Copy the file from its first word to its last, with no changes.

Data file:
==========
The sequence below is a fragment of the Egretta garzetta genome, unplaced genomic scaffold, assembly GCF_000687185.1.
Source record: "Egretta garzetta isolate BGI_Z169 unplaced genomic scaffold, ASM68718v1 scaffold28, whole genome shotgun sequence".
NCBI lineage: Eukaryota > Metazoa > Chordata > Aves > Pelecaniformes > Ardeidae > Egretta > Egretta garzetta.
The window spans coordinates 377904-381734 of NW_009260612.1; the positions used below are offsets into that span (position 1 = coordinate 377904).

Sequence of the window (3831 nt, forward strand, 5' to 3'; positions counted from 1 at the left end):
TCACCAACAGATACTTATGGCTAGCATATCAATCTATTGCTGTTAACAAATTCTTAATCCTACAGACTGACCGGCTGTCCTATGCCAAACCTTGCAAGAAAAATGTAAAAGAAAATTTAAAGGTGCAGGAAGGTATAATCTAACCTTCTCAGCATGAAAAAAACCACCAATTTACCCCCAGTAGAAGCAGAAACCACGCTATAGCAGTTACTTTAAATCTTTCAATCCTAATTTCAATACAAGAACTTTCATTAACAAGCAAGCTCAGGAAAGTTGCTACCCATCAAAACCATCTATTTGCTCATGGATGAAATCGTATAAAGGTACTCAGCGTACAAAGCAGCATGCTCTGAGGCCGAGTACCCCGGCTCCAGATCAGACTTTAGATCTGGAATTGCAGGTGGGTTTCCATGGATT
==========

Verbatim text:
The sequence below is a fragment of the Egretta garzetta genome, unplaced genomic scaffold, assembly GCF_000687185.1.
Source record: "Egretta garzetta isolate BGI_Z169 unplaced genomic scaffold, ASM68718v1 scaffold28, whole genome shotgun sequence".
NCBI lineage: Eukaryota > Metazoa > Chordata > Aves > Pelecaniformes > Ardeidae > Egretta > Egretta garzetta.
The window spans coordinates 377904-381734 of NW_009260612.1; the positions used below are offsets into that span (position 1 = coordinate 377904).

Sequence of the window (3831 nt, forward strand, 5' to 3'; positions counted from 1 at the left end):
TCACCAACAGATACTTATGGCTAGCATATCAATCTATTGCTGTTAACAAATTCTTAATCCTACAGACTGACCGGCTGTCCTATGCCAAACCTTGCAAGAAAAATGTAAAAGAAAATTTAAAGGTGCAGGAAGGTATAATCTAACCTTCTCAGCATGAAAAAAACCACCAATTTACCCCCAGTAGAAGCAGAAACCACGCTATAGCAGTTACTTTAAATCTTTCAATCCTAATTTCAATACAAGAACTTTCATTAACAAGCAAGCTCAGGAAAGTTGCTACCCATCAAAACCATCTATTTGCTCATGGATGAAATCGTATAAAGGTACTCAGCGTACAAAGCAGCATGCTCTGAGGCCGAGTACCCCGGCTCCAGATCAGACTTTAGATCTGGAATTGCAGGTGGGTTTCCATGGATT